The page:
India finishes last of 60 countries in environment and sustainability, as ranked by the expats who work there.
- How 'green' is life in your work country?
- That's the question InterNations asked its network of expats.
- The United States ended 30th out of 60 countries.
Nordics on top<img type="lazy-image" data-runner-src="https://assets.rebelmouse.io/eyJhbGciOiJIUzI1NiIsInR5cCI6IkpXVCJ9.eyJpbWFnZSI6Imh0dHBzOi8vYXNzZXRzLnJibC5tcy8yNDU2NjgyNy9vcmlnaW4uanBnIiwiZXhwaXJlc19hdCI6MTY0NTczNzkyOX0.VgfqyjAa9avw6gFOE0qlgSgKuBN7DJmzOc5lzFGLm8g/img.jpg?width=980" id="1f0dc" class="rm-shortcode" data-rm-shortcode-id="b27458cf472d26cf1f87cb91623a0621" data-rm-shortcode-name="rebelmouse-image" alt="Evo Hiking Area, H\u00e4meenlinna, Finland." />
Evo Hiking Area in Hämeenlinna, Finland. Great nature, clean air, clean water? Check, check and check.
Credit: Kanta-Hämeen kuvapankki on Flickr/ Public Domain.<p><br><strong>1. Finland</strong></p><p>The Nordic country scores at or near the top in all categories surveyed, including the quality of the natural environment (say 96 percent of expats in Finland), water and sanitation (96 percent) and air (95 percent). <br></p><p><strong>2. Sweden</strong></p><p>Swedes lead the world in environmental awareness (84 percent versus just 48 percent globally). Perhaps not surprising, for the homeland of <a href="https://bigthink.com/politics-current-affairs/greta-effect" target="_blank">Greta Thunberg</a>. This is reflected by government policy. Sweden currently gets more than 50 percent of its power from renewable sources and wants to go 100% renewable before 2040. "I've been here for over 20 years and I clearly see the benefits of my taxes paid coming back to me and the rest of society," says one American expat.<br></p><p><strong>3. Norway</strong></p><p>"The beautiful nature, the clean air and tap water, and the focus on the environment," are what one Ukrainian expat enjoys most about Norway. With 76 percent of expats happy with the availability of green goods and services, Norway's 'weakest' category is still 13 percentage points above the global average. <br></p><p><strong>4. Austria</strong></p><p>The first non-Nordic in the global ranking, Austria places in the Top 10 for each category and comes in first for the availability of green goods and services (90 percent). <br></p><p><strong>5. Switzerland</strong></p><p>Swiss nature is the most appreciated in the world (98 percent versus 83 percent on average). Switzerland also gets stellar results for air and water quality and the availability of green energy and green goods and services. </p><p><strong>6. Denmark</strong></p><p>Danes are very much into green causes, as is their government, say 83 percent resp. 84 percent of expats. "Organic food is readily available, and they are good with recycling," observes a South African expat. And they love cycling: 9 out of 10 Danes own a bike.</p><p><strong>7. New Zealand</strong></p><p>85 percent of expats agree that the New Zealand government takes green issues seriously. In fact, New Zealand plans to use 90 percent electricity from renewables by 2025. The country also scores high on the quality of its natural environment and all other categories – albeit slightly less on the quality of its water and sanitation.</p><p><strong>8. Germany</strong></p><p>"I enjoy the rising awareness about environmental issues and the alternatives the government and society are developing," says one Colombian expat. Indeed, 80 percent of expats agree the German government is pro-environment (versus 55 percent globally). <br></p><p><strong>9. Canada</strong></p><p>The only North American destination in the Top 10, thanks especially to expat appreciation of Canada's natural environment (96 percent), but also the quality of its water and sanitation (90 percet) and the availability of green goods and services (80 percent). <br></p><p><strong>10. Luxembourg</strong></p><p>"Access to nature for hiking and bicycling" is a definite boon for one American expat. In fact, the country's natural environment, although ranking 13th out of 60, is its lowest-rated subcategory. Luxembourg does even better when it comes to green energy, waste management, and the quality of its air and water.</p>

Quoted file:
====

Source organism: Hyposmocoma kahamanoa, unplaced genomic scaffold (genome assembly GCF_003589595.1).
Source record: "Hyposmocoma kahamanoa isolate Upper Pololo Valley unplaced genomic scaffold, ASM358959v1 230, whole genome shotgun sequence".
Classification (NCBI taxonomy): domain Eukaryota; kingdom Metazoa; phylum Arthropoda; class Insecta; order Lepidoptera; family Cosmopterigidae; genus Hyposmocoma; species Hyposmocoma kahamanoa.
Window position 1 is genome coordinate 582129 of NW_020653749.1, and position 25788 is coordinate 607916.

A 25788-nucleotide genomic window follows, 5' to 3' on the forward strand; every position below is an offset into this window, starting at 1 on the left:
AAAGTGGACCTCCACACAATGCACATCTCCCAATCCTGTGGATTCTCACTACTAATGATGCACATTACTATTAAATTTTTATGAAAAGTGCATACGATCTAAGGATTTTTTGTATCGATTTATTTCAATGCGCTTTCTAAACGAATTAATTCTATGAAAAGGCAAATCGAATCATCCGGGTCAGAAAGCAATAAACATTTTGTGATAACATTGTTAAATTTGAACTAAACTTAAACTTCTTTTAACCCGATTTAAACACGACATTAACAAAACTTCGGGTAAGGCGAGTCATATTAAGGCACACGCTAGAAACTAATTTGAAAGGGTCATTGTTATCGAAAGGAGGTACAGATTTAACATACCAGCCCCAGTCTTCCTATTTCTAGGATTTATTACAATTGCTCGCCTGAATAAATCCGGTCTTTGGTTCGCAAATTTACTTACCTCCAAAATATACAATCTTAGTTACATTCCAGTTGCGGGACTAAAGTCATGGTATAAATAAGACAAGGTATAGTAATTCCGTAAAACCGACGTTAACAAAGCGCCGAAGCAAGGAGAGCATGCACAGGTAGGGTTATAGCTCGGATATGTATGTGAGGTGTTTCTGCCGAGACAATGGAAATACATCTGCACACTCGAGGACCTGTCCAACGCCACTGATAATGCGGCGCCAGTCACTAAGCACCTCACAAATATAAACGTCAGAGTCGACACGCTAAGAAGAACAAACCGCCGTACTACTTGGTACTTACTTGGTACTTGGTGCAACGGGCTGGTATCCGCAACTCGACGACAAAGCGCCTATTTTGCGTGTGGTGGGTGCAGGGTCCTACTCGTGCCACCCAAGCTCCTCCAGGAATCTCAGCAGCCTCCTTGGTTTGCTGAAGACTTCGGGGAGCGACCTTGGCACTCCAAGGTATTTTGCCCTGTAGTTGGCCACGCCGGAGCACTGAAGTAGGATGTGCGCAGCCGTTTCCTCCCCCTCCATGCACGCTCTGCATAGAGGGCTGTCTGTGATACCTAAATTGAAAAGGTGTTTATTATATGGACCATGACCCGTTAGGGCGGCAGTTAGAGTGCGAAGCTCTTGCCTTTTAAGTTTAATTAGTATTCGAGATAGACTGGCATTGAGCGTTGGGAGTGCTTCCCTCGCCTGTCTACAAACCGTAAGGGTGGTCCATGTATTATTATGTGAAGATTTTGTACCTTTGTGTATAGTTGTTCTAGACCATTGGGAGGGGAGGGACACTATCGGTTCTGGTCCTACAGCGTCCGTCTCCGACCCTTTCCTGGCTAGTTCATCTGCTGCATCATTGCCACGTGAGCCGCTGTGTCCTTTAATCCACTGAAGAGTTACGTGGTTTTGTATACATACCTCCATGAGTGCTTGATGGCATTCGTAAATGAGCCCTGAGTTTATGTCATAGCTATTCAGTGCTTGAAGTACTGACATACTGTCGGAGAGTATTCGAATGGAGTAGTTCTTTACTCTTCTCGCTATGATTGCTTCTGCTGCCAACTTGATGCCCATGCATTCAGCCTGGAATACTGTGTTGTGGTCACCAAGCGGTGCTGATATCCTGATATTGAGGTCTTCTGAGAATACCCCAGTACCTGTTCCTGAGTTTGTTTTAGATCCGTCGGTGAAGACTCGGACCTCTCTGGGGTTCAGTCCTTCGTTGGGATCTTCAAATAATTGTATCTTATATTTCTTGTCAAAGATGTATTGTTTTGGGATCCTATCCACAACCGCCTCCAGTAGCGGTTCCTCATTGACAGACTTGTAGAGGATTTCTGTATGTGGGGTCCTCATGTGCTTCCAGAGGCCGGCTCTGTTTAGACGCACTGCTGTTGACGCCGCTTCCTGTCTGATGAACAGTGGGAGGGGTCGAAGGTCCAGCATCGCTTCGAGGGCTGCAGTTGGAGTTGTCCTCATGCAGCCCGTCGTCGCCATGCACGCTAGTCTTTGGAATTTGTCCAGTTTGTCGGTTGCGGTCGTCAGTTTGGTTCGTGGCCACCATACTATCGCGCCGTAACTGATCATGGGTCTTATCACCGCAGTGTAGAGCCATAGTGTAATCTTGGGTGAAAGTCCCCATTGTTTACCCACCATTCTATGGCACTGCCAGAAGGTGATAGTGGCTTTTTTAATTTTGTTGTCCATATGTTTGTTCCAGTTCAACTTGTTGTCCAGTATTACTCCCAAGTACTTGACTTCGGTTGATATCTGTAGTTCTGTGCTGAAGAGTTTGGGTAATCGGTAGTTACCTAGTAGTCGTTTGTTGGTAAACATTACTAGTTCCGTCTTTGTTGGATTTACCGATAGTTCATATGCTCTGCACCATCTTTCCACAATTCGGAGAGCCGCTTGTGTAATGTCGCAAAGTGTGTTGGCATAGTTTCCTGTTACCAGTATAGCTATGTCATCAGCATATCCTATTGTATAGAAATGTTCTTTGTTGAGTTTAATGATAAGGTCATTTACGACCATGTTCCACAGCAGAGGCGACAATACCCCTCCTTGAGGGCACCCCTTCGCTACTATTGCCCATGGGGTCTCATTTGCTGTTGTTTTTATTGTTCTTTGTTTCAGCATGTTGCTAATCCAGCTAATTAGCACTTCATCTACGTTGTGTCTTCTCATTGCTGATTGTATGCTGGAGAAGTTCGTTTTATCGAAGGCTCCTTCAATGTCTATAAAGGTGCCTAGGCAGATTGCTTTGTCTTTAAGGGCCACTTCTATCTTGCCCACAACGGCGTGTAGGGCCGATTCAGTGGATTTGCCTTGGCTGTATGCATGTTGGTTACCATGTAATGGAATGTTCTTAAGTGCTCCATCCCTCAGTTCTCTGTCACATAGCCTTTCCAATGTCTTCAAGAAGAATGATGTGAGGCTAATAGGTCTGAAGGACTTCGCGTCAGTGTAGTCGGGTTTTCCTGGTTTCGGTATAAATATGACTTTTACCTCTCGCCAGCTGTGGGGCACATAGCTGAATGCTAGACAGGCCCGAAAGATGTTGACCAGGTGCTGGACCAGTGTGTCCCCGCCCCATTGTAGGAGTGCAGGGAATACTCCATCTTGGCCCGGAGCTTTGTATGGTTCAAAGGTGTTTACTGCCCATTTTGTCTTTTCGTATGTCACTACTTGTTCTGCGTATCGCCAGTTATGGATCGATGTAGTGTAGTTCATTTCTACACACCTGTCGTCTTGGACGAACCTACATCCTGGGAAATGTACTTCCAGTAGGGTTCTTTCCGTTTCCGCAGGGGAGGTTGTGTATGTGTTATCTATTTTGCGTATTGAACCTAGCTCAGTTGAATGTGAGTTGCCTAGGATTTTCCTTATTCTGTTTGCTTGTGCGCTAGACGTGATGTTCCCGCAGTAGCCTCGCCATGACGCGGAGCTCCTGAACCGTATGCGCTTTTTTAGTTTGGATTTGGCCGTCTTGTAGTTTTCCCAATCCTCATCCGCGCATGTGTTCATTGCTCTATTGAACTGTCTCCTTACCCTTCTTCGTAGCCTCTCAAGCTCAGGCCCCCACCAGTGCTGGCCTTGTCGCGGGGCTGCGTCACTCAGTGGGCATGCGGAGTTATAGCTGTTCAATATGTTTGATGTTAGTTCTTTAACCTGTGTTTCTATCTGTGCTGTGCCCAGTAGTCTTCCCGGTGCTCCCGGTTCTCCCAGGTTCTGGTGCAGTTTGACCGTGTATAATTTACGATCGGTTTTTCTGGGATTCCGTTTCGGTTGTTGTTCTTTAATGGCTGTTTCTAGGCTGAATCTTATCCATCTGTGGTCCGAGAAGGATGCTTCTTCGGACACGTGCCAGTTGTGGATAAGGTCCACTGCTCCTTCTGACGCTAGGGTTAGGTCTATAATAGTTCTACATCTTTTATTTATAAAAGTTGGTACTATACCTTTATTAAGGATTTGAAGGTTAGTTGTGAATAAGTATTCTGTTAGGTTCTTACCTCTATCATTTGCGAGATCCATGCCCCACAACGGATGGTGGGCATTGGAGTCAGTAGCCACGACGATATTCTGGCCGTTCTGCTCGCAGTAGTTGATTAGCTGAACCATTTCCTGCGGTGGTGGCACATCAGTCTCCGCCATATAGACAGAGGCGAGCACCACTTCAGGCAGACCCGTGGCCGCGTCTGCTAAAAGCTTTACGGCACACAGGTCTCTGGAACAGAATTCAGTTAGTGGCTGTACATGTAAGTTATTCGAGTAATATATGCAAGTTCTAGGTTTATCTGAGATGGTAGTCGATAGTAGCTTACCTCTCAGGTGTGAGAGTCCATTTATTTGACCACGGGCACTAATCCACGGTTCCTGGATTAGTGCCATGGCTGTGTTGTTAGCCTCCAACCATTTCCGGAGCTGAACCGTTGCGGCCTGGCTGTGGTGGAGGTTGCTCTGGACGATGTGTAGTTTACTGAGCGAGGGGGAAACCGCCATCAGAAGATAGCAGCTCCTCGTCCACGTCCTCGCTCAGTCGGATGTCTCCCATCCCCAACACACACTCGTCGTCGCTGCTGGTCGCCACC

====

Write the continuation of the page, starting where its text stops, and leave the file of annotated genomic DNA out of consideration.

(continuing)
Taiwan, most sustainable destination in Asia<img type="lazy-image" data-runner-src="https://assets.rebelmouse.io/eyJhbGciOiJIUzI1NiIsInR5cCI6IkpXVCJ9.eyJpbWFnZSI6Imh0dHBzOi8vYXNzZXRzLnJibC5tcy8yNDU2Njg1Ni9vcmlnaW4uanBnIiwiZXhwaXJlc19hdCI6MTY1NzkxMDAxNH0.Roy7h_Od1cmaqBmamk-DP4rKMpLjTM-qIajG96alZAg/img.jpg?width=980" id="00799" class="rm-shortcode" data-rm-shortcode-id="dab52370e1edb5da5ebb0f5631027b1c" data-rm-shortcode-name="rebelmouse-image" alt="\u200bEternal Spring Shrine in the Taroko Gorge, Hualien County, Taiwan." />
Eternal Spring Shrine in the Taroko Gorge, Hualien County. Outside of Taipei, Taiwan can be surprisingly green and beautiful.